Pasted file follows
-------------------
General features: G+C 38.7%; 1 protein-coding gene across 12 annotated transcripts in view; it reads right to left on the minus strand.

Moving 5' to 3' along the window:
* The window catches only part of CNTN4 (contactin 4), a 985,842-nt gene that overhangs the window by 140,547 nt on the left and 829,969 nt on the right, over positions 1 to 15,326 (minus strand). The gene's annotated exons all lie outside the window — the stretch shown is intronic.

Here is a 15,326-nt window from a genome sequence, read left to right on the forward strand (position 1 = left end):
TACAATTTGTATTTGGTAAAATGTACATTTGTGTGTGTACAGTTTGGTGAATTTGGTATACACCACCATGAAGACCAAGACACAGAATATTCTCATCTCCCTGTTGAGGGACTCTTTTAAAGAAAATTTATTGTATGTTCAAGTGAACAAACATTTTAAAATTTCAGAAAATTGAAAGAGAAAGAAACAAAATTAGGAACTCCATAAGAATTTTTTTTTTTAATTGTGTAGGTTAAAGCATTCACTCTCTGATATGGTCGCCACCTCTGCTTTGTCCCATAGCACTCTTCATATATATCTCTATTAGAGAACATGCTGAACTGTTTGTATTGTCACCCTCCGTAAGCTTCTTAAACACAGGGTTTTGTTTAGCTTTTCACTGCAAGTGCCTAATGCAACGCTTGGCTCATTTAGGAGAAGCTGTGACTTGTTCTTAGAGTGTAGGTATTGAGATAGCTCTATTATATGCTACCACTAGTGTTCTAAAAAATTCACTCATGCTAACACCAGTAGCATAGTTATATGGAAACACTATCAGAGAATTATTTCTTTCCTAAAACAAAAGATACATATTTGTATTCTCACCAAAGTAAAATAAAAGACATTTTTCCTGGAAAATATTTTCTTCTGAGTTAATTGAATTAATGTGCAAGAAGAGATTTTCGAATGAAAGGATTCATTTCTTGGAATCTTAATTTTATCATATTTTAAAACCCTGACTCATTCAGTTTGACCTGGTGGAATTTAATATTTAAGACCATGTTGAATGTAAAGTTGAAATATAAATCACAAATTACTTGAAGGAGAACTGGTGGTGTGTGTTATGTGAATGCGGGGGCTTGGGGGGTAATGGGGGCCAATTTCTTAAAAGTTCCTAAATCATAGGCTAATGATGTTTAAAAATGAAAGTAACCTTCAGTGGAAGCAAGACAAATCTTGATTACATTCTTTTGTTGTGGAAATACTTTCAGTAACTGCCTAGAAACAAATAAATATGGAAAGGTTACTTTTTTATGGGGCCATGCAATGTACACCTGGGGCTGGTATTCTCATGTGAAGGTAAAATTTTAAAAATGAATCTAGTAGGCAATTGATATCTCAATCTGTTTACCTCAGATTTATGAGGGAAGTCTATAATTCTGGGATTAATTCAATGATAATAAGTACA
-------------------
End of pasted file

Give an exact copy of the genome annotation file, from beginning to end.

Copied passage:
General features: G+C 38.7%; 1 protein-coding gene across 12 annotated transcripts in view; it reads right to left on the minus strand.

Moving 5' to 3' along the window:
* The window catches only part of CNTN4 (contactin 4), a 985,842-nt gene that overhangs the window by 140,547 nt on the left and 829,969 nt on the right, over positions 1 to 15,326 (minus strand). The gene's annotated exons all lie outside the window — the stretch shown is intronic.

Here is a 15,326-nt window from a genome sequence, read left to right on the forward strand (position 1 = left end):
TACAATTTGTATTTGGTAAAATGTACATTTGTGTGTGTACAGTTTGGTGAATTTGGTATACACCACCATGAAGACCAAGACACAGAATATTCTCATCTCCCTGTTGAGGGACTCTTTTAAAGAAAATTTATTGTATGTTCAAGTGAACAAACATTTTAAAATTTCAGAAAATTGAAAGAGAAAGAAACAAAATTAGGAACTCCATAAGAATTTTTTTTTTTAATTGTGTAGGTTAAAGCATTCACTCTCTGATATGGTCGCCACCTCTGCTTTGTCCCATAGCACTCTTCATATATATCTCTATTAGAGAACATGCTGAACTGTTTGTATTGTCACCCTCCGTAAGCTTCTTAAACACAGGGTTTTGTTTAGCTTTTCACTGCAAGTGCCTAATGCAACGCTTGGCTCATTTAGGAGAAGCTGTGACTTGTTCTTAGAGTGTAGGTATTGAGATAGCTCTATTATATGCTACCACTAGTGTTCTAAAAAATTCACTCATGCTAACACCAGTAGCATAGTTATATGGAAACACTATCAGAGAATTATTTCTTTCCTAAAACAAAAGATACATATTTGTATTCTCACCAAAGTAAAATAAAAGACATTTTTCCTGGAAAATATTTTCTTCTGAGTTAATTGAATTAATGTGCAAGAAGAGATTTTCGAATGAAAGGATTCATTTCTTGGAATCTTAATTTTATCATATTTTAAAACCCTGACTCATTCAGTTTGACCTGGTGGAATTTAATATTTAAGACCATGTTGAATGTAAAGTTGAAATATAAATCACAAATTACTTGAAGGAGAACTGGTGGTGTGTGTTATGTGAATGCGGGGGCTTGGGGGGTAATGGGGGCCAATTTCTTAAAAGTTCCTAAATCATAGGCTAATGATGTTTAAAAATGAAAGTAACCTTCAGTGGAAGCAAGACAAATCTTGATTACATTCTTTTGTTGTGGAAATACTTTCAGTAACTGCCTAGAAACAAATAAATATGGAAAGGTTACTTTTTTATGGGGCCATGCAATGTACACCTGGGGCTGGTATTCTCATGTGAAGGTAAAATTTTAAAAATGAATCTAGTAGGCAATTGATATCTCAATCTGTTTACCTCAGATTTATGAGGGAAGTCTATAATTCTGGGATTAATTCAATGATAATAAGTACA